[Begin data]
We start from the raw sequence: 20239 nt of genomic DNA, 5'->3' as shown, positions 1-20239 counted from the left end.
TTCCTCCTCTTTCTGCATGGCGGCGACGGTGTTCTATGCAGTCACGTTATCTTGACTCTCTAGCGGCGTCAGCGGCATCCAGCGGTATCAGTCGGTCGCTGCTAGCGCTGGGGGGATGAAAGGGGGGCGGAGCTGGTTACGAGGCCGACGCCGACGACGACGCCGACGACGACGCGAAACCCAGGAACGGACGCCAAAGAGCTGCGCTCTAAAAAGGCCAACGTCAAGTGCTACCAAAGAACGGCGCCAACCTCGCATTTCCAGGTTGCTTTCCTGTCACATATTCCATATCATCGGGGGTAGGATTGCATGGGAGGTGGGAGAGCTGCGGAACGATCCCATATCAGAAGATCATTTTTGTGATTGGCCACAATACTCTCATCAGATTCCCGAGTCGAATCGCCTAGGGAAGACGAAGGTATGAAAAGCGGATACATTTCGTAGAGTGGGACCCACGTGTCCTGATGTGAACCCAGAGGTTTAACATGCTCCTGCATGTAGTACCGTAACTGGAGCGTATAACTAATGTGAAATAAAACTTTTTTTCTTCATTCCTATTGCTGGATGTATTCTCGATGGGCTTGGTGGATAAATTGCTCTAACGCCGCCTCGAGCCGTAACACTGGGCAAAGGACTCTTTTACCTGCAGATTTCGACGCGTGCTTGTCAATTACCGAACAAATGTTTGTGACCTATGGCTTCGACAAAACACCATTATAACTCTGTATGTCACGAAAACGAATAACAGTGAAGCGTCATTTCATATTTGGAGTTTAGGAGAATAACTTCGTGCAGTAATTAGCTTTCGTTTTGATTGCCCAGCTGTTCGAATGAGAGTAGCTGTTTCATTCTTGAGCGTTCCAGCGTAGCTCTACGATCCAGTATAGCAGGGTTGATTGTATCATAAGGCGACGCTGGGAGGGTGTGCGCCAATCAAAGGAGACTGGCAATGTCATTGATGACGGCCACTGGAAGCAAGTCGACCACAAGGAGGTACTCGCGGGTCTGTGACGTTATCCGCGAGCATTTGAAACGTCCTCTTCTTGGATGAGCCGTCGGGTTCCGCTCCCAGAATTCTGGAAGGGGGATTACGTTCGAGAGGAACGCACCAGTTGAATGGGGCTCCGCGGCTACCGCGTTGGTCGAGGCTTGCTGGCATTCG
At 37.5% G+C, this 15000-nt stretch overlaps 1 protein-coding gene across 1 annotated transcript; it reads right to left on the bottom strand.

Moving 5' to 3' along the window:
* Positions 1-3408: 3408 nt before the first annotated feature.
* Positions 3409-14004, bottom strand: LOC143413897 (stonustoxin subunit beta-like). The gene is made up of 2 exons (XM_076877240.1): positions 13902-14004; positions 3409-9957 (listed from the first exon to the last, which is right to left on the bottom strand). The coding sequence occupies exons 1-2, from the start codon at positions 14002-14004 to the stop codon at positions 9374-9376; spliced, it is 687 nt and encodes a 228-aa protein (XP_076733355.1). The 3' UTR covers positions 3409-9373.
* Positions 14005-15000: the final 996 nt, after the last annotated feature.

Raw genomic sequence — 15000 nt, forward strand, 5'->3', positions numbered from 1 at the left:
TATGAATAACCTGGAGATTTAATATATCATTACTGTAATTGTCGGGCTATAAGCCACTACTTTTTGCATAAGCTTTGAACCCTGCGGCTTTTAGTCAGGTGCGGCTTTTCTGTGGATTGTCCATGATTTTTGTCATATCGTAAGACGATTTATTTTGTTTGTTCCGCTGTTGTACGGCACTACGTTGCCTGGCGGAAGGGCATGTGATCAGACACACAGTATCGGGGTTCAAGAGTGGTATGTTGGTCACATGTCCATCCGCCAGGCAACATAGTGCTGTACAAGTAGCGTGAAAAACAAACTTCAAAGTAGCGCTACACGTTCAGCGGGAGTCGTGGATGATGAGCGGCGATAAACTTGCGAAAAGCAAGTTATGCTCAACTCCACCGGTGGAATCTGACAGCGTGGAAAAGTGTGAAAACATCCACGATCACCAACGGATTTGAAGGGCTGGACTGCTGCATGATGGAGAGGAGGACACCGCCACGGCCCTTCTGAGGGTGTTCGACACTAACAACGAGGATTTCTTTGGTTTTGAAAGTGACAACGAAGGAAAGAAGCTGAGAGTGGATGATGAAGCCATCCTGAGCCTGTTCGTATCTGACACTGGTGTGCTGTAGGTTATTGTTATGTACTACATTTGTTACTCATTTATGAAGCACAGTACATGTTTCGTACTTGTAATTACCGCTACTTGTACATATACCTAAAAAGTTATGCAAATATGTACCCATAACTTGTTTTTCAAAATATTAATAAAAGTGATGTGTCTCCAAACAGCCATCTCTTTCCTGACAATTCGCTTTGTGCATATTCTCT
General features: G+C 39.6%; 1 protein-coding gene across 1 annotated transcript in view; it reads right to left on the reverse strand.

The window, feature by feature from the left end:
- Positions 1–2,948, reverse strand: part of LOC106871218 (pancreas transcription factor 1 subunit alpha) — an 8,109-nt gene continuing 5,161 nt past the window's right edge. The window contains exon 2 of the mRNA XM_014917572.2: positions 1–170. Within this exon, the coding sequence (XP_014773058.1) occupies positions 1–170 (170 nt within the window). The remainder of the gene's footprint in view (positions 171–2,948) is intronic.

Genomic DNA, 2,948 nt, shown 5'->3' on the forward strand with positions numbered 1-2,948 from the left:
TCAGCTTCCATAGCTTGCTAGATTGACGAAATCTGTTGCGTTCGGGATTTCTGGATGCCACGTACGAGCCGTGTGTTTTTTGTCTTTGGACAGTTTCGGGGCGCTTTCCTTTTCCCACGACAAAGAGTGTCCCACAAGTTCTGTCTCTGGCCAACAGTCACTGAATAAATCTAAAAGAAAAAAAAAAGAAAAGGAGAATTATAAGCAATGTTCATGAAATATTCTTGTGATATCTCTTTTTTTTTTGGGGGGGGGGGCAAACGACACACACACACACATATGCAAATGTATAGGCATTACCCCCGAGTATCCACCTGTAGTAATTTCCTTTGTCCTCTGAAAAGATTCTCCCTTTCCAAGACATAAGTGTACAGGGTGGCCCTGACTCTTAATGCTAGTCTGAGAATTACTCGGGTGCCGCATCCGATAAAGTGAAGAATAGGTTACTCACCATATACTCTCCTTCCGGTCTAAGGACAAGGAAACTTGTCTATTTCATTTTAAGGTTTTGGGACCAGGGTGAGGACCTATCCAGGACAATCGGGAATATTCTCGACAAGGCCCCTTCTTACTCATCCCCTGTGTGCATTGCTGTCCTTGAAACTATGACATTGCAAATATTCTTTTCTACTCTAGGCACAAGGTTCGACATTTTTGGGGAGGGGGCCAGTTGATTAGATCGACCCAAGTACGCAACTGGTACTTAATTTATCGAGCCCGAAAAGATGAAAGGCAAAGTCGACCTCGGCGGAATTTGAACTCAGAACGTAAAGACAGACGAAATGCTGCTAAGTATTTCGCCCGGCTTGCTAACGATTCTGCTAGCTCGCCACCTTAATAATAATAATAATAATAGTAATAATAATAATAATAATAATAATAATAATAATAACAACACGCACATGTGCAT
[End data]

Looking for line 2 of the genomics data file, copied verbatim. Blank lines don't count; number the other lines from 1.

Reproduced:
TTCCTCCTCTTTCTGCATGGCGGCGACGGTGTTCTATGCAGTCACGTTATCTTGACTCTCTAGCGGCGTCAGCGGCATCCAGCGGTATCAGTCGGTCGCTGCTAGCGCTGGGGGGATGAAAGGGGGGCGGAGCTGGTTACGAGGCCGACGCCGACGACGACGCCGACGACGACGCGAAACCCAGGAACGGACGCCAAAGAGCTGCGCTCTAAAAAGGCCAACGTCAAGTGCTACCAAAGAACGGCGCCAACCTCGCATTTCCAGGTTGCTTTCCTGTCACATATTCCATATCATCGGGGGTAGGATTGCATGGGAGGTGGGAGAGCTGCGGAACGATCCCATATCAGAAGATCATTTTTGTGATTGGCCACAATACTCTCATCAGATTCCCGAGTCGAATCGCCTAGGGAAGACGAAGGTATGAAAAGCGGATACATTTCGTAGAGTGGGACCCACGTGTCCTGATGTGAACCCAGAGGTTTAACATGCTCCTGCATGTAGTACCGTAACTGGAGCGTATAACTAATGTGAAATAAAACTTTTTTTCTTCATTCCTATTGCTGGATGTATTCTCGATGGGCTTGGTGGATAAATTGCTCTAACGCCGCCTCGAGCCGTAACACTGGGCAAAGGACTCTTTTACCTGCAGATTTCGACGCGTGCTTGTCAATTACCGAACAAATGTTTGTGACCTATGGCTTCGACAAAACACCATTATAACTCTGTATGTCACGAAAACGAATAACAGTGAAGCGTCATTTCATATTTGGAGTTTAGGAGAATAACTTCGTGCAGTAATTAGCTTTCGTTTTGATTGCCCAGCTGTTCGAATGAGAGTAGCTGTTTCATTCTTGAGCGTTCCAGCGTAGCTCTACGATCCAGTATAGCAGGGTTGATTGTATCATAAGGCGACGCTGGGAGGGTGTGCGCCAATCAAAGGAGACTGGCAATGTCATTGATGACGGCCACTGGAAGCAAGTCGACCACAAGGAGGTACTCGCGGGTCTGTGACGTTATCCGCGAGCATTTGAAACGTCCTCTTCTTGGATGAGCCGTCGGGTTCCGCTCCCAGAATTCTGGAAGGGGGATTACGTTCGAGAGGAACGCACCAGTTGAATGGGGCTCCGCGGCTACCGCGTTGGTCGAGGCTTGCTGGCATTCG